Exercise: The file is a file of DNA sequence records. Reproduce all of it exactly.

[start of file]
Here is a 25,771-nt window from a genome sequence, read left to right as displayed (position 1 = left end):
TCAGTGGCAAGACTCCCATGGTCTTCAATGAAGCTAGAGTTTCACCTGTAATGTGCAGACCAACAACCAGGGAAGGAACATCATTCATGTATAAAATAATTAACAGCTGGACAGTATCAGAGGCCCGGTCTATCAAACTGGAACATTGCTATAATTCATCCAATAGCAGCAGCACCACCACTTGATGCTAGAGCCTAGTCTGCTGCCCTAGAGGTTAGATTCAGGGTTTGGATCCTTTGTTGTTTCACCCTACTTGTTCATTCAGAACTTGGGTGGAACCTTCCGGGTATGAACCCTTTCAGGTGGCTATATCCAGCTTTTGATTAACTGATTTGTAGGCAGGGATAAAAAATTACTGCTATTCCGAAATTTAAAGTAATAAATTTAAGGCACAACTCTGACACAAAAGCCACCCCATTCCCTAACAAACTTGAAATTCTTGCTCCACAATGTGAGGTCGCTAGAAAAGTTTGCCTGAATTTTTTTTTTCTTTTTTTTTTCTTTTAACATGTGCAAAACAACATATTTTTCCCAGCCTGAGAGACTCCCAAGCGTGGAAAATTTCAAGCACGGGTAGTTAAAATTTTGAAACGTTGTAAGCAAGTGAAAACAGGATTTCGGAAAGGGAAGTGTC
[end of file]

Here is a 25,771-nt window from a genome sequence, read left to right as displayed (position 1 = left end):
TCAGTGGCAAGACTCCCATGGTCTTCAATGAAGCTAGAGTTTCACCTGTAATGTGCAGACCAACAACCAGGGAAGGAACATCATTCATGTATAAAATAATTAACAGCTGGACAGTATCAGAGGCCCGGTCTATCAAACTGGAACATTGCTATAATTCATCCAATAGCAGCAGCACCACCACTTGATGCTAGAGCCTAGTCTGCTGCCCTAGAGGTTAGATTCAGGGTTTGGATCCTTTGTTGTTTCACCCTACTTGTTCATTCAGAACTTGGGTGGAACCTTCCGGGTATGAACCCTTTCAGGTGGCTATATCCAGCTTTTGATTAACTGATTTGTAGGCAGGGATAAAAAATTACTGCTATTCCGAAATTTAAAGTAATAAATTTAAGGCACAACTCTGACACAAAAGCCACCCCATTCCCTAACAAACTTGAAATTCTTGCTCCACAATGTGAGGTCGCTAGAAAAGTTTGCCTGAATTTTTTTTTTCTTTTTTTTTTCTTTTAACATGTGCAAAACAACATATTTTTCCCAGCCTGAGAGACTCCCAAGCGTGGAAAATTTCAAGCACGGGTAGTTAAAATTTTGAAACGTTGTAAGCAAGTGAAAACAGGATTTCGGAAAGGGAAGTGTC